Read over Luke 2:6-20 to get an idea of the context of the birth of Christ.

Luke tells us that there were, “Some shepherd staying out in the fields and keeping watch over their flock by night.” The shepherds are always part of the story. I want you to put yourself in the place of the shepherds. How would you respond if, “The angel of the Lord suddenly stood before them?” Have you ever suddenly appeared to your spouse? Your kids? They screamed. Do you think the shepherds would have done anything different? Of course not because the text tells us, “They were terribly frightened.” They were scared out of their wits. Frightened is the Greek word phobeo. What’s really interesting is the shepherds of that day were generally not the most well respected, wonderful folks in town. Why the shepherds? Why not merchants? Why not the elders of the city? The shepherds were generally dishonest, dirty, and smelly people. The shepherds were out in the fields watching their flocks. It was dark and likely very quiet when all of a sudden, the angel appears.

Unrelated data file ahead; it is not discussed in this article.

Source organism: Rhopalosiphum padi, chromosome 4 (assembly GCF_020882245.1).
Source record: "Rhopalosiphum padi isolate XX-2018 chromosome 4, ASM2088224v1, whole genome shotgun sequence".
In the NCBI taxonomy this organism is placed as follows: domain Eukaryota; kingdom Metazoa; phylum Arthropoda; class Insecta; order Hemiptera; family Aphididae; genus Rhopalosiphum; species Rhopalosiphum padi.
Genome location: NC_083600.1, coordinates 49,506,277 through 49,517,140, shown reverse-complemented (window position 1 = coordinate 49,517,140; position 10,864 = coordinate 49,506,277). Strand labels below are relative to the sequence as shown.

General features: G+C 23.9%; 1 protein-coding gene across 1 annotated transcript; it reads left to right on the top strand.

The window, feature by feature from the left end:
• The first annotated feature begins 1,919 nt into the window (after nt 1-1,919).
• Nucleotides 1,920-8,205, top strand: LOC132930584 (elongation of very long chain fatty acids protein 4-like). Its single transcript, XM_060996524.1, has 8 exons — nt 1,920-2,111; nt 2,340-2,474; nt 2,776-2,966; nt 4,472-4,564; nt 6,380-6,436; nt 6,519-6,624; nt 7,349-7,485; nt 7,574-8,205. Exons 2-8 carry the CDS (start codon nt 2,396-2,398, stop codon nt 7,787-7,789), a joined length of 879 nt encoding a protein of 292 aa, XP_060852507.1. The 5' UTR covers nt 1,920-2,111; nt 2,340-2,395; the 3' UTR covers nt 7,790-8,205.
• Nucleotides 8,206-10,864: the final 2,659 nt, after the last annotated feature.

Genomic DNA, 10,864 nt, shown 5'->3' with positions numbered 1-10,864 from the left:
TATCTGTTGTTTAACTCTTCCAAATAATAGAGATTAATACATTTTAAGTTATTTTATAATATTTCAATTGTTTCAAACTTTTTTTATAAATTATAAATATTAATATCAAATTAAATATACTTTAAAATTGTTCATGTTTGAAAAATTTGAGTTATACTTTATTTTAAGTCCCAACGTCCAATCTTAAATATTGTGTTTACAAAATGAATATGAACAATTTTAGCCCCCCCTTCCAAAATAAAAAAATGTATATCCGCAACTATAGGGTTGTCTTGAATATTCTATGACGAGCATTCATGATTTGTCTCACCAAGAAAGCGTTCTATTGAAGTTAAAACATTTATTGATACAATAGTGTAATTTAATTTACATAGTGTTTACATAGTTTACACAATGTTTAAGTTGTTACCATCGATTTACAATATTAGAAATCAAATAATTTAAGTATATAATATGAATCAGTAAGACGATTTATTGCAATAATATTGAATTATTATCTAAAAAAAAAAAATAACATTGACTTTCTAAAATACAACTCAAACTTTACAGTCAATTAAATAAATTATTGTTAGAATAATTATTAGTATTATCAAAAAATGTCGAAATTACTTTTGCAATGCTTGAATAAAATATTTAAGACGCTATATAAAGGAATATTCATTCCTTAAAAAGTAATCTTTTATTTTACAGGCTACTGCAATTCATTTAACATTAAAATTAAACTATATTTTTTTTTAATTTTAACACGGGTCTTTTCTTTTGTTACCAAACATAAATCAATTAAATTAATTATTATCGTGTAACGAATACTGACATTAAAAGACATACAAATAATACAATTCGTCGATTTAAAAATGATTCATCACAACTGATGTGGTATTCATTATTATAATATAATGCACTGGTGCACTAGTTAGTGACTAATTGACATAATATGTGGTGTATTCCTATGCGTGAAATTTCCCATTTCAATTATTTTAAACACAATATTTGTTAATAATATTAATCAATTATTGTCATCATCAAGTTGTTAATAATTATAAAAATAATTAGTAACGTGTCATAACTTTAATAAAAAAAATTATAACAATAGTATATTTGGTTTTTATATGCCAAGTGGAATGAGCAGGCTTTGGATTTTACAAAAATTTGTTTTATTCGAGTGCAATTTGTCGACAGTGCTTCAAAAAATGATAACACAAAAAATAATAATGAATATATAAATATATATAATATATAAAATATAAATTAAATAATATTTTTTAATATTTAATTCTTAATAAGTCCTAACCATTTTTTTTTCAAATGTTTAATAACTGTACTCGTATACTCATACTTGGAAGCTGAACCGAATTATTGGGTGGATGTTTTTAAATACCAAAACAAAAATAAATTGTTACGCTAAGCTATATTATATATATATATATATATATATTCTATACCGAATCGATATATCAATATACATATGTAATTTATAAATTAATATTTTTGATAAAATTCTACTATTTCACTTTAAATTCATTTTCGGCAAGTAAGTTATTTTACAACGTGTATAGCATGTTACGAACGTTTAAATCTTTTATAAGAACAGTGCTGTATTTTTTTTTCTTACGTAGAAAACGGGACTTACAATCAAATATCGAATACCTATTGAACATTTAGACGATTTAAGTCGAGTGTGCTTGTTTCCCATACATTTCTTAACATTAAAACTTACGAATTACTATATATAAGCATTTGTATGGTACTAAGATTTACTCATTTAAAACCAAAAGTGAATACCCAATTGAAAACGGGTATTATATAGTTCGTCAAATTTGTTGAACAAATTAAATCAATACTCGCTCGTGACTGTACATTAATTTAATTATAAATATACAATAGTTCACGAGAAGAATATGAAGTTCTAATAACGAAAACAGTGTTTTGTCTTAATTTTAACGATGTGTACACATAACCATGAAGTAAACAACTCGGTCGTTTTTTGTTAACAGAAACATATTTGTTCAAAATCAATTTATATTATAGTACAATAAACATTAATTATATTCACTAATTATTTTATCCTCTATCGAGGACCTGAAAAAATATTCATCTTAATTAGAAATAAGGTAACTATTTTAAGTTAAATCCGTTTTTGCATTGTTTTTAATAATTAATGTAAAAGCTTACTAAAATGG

The angel says, “Do not be afraid.” It’s a little late for that! They’ve just had the fright of their life and they’re already scared, but don’t you do this with your kids? They’re in their dark bedroom and they tell you they’re afraid and you tell them, “Don’t be afraid” and they’re supposed to respond by saying okay. The appearance of the angel is different. Your kids are afraid of what might be in the dark. The shepherds were afraid of what suddenly appeared out of the dark. You’d be scared too. The angel told the shepherds something very specific. “I bring you good news of great joy which will be for all the people; for today in the city of David there has been born for you a Savior, who is Christ the Lord.” The angel speaks directly to the shepherds so make this personal. The angel told the shepherds that the good news was for all people. That phrase good news is from the Greek word euangelizo where we get our English word evangelize. The good news is not only of Christ’s birth, but that there has been born a Savior and He is named. Don’t miss the fact that the Savior has been born for all people. All is an interesting word that means all, not a select number, not a few chosen ones, but all. A Savior has been born. In Matt. 1:21 an angel of the Lord appeared to Joseph and said, “She will bear a Son and you shall call His name Jesus, for He will save His people from their sins.” Jesus is the Savior, the long awaited Messiah, our Deliverer, our Redeemer, He is Lord.